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  March 10, 2003

Tuition Increase Approved For Medical, Dental Students

The Health Center's Board of Directors has approved a 15 percent tuition increase for each of the next two years for medical and dental students and has sent it to the University's Board of Trustees for final action.

The increase, which would take effect in July, is required by the state's Board of Governors of Higher Education. The Board of Governors mandates that the Health Center's tuition and fees should fall between the 70th and 75th percentile of costs for public medical and dental schools nationwide, according to Dr. Bruce Koeppen, dean of academic affairs and education. Currently, the medical school's in-state tuition and fees fall in the 53rd percentile nationally, while the dental school's falls within the 65th percentile.

The increase, approved by the Board of Directors at its meeting Monday, would raise in-state medical students' tuition from $14,830 this year to about $17,000 for next year and about $19,600 the year after. For dental students, tuition would rise from the current rate of $12,500 to $14,300 next year and $16,500 the following year.

"I wish we didn't need to raise tuition and fees to this extent," said Koeppen. "We want UConn to continue to be a highly affordable choice for medical or dental students, but we are bound by the policy that relates our tuition and fees to the national average for public institutions."

Dr. Scott Wetstone, director of health affairs policy planning said the hike is related to the vagaries of health care finance. He said administrators estimated tuition costs nationally would increase by 4 percent a year, but instead they went up by 6.8 percent in fiscal year '02, and by 13.8 percent in fiscal year '03. Preliminary indications are that double-digit increases are likely for fiscal '04 and '05 as well, he added.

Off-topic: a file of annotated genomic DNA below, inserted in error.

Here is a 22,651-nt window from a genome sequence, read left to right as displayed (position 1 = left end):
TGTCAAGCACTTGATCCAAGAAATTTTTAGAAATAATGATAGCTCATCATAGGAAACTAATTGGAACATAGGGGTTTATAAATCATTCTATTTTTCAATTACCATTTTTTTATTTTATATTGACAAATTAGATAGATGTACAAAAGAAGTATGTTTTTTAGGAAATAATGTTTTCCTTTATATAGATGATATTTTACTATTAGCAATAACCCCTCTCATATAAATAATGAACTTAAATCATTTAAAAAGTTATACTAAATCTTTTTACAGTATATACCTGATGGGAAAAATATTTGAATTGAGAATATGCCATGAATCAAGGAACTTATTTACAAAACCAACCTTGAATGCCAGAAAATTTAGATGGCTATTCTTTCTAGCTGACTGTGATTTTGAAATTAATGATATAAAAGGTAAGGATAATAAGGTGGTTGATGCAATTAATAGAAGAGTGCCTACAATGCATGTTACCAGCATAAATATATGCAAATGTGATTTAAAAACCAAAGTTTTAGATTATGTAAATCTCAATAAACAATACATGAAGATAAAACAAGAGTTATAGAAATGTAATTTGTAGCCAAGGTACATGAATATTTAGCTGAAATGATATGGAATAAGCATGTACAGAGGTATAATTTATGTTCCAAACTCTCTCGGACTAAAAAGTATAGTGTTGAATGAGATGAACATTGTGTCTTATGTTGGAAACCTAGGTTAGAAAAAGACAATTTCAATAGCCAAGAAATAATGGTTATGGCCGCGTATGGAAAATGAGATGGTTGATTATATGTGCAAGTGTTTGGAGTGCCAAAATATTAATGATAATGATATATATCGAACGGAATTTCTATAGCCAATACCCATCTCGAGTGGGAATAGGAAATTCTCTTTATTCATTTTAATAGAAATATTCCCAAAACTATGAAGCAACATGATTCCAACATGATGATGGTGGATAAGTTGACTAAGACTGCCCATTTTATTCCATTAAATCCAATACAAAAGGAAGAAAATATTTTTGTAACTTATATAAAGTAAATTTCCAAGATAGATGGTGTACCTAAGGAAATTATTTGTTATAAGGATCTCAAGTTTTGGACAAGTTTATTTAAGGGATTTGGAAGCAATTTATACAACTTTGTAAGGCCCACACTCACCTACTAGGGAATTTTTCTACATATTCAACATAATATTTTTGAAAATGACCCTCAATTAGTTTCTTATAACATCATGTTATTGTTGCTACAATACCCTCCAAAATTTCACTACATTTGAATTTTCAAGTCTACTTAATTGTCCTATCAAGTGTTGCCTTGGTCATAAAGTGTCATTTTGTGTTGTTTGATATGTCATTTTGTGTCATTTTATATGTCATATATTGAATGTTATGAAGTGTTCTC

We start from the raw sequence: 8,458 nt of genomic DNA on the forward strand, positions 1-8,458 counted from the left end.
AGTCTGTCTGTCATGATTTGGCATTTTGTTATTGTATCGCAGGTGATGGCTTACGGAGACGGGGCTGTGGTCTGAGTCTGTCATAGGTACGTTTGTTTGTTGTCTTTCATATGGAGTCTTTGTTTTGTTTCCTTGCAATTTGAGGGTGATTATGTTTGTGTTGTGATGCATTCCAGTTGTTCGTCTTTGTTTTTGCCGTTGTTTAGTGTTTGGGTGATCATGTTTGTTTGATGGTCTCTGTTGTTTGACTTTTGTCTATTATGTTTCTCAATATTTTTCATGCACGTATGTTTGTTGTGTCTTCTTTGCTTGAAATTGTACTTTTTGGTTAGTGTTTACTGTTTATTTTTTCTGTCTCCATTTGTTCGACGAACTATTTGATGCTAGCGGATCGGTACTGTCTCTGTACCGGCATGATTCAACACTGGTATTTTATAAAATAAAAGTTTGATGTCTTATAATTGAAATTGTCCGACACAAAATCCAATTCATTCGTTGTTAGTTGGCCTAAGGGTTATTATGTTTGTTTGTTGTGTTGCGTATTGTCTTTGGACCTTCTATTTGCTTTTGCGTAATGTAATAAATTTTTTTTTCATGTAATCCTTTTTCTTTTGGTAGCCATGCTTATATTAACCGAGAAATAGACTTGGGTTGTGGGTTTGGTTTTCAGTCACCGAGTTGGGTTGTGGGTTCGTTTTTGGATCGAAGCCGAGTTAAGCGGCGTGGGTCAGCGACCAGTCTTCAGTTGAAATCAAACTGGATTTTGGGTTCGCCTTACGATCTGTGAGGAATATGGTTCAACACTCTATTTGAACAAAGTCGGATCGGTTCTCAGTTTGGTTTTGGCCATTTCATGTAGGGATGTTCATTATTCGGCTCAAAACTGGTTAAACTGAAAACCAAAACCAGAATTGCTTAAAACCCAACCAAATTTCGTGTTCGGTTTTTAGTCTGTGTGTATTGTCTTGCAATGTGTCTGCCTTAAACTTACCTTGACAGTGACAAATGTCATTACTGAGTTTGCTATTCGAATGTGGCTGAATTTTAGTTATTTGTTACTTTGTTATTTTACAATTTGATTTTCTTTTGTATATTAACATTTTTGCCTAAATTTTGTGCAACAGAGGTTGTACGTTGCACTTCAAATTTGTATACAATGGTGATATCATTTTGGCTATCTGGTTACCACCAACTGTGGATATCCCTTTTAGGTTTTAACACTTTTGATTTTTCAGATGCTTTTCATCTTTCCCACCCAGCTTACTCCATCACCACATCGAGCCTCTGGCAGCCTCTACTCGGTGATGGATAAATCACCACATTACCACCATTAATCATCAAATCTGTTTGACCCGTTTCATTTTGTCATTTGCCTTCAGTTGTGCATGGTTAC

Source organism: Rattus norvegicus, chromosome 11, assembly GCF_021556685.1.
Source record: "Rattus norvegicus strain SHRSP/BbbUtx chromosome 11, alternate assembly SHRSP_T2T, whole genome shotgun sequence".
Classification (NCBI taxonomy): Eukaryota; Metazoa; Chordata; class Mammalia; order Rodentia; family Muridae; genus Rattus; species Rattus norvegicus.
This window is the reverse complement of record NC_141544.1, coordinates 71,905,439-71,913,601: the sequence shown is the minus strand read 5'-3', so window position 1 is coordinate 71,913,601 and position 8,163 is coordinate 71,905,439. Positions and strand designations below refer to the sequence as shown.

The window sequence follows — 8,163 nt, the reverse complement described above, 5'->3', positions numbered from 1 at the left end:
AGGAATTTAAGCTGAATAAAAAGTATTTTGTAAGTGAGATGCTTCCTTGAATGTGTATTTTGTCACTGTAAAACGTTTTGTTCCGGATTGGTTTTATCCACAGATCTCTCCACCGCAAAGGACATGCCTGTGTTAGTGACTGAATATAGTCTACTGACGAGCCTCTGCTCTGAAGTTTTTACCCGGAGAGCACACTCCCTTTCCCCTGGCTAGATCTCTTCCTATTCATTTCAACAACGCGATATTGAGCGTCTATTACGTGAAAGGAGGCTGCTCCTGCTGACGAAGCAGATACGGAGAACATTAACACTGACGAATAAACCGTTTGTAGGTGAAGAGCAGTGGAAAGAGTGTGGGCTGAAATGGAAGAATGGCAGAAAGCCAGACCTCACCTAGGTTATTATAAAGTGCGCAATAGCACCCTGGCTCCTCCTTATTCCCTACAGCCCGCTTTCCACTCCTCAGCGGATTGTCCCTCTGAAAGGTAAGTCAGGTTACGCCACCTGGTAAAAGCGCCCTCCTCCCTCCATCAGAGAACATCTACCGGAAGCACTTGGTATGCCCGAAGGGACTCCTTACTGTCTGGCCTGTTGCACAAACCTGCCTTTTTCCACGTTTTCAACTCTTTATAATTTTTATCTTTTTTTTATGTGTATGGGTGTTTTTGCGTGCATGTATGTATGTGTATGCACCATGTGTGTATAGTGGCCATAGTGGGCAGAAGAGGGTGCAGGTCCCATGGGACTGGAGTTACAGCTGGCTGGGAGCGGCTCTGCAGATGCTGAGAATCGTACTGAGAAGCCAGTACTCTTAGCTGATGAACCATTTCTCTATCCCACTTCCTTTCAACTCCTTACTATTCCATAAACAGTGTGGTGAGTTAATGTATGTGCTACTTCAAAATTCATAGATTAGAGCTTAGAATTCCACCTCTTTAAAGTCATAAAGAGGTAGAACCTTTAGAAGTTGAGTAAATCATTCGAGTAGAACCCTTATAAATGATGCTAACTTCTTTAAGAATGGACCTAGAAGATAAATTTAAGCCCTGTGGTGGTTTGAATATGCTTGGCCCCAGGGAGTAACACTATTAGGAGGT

In addition, tuition costs were affected by a faltering economy that put state budgets under stress; declining state appropriations to schools; lower rates of government reimbursement for medical care; and the cost-containment pressures of managed care.

"The mandate to keep our tuition and fees within 70 to 75 percent of all state-funded dental schools has both advantages and disadvantage s," said Dr. R. Monty MacNeil, associate dean for academic affairs. "On a positive note, it guarantees that UConn dental students will at most pay 75 percent of the national average, which could be considered a bargain since the school has a very high national ranking. The negative side is that our students are subject to the inflationary actions of other schools, even if UConn appropriately manages its program and finances."

In fiscal year '03, Health Center tuition was ninth lowest of the 10 nearest public medical schools. In order of expense, these schools were: Vermont, both New Jersey medical schools, Maryland, SUNY Downstate, Buffalo, SUNY Upstate, Stony Brook, UConn, and UMass. A Connecticut resident attending one of the eight more expensive medical schools would face out-of-state tuition ranging from $27,000 to $38,000.

"Any way you look at it, we're a great deal," said Wetstone.

Koeppen and MacNeill held two sessions last fall to talk with students about the proposed increases. "The students understood the situation and the need for us to comply with the Board of Governors' directive," Koeppen said. "Like anyone, they weren't particularly pleased to be getting hit in the pocketbook, but we assured them that an increase in tuition will be balanced by an increase in the availability of student loans and scholarships."

Koeppen said a study he undertook several years ago concluded that the true cost of a medical education was more than $85,000 per student per year: "Even with the increase, their education is heavily subsidized," he said.

The tuition increases will go to the University's Board of Trustees for final action in April.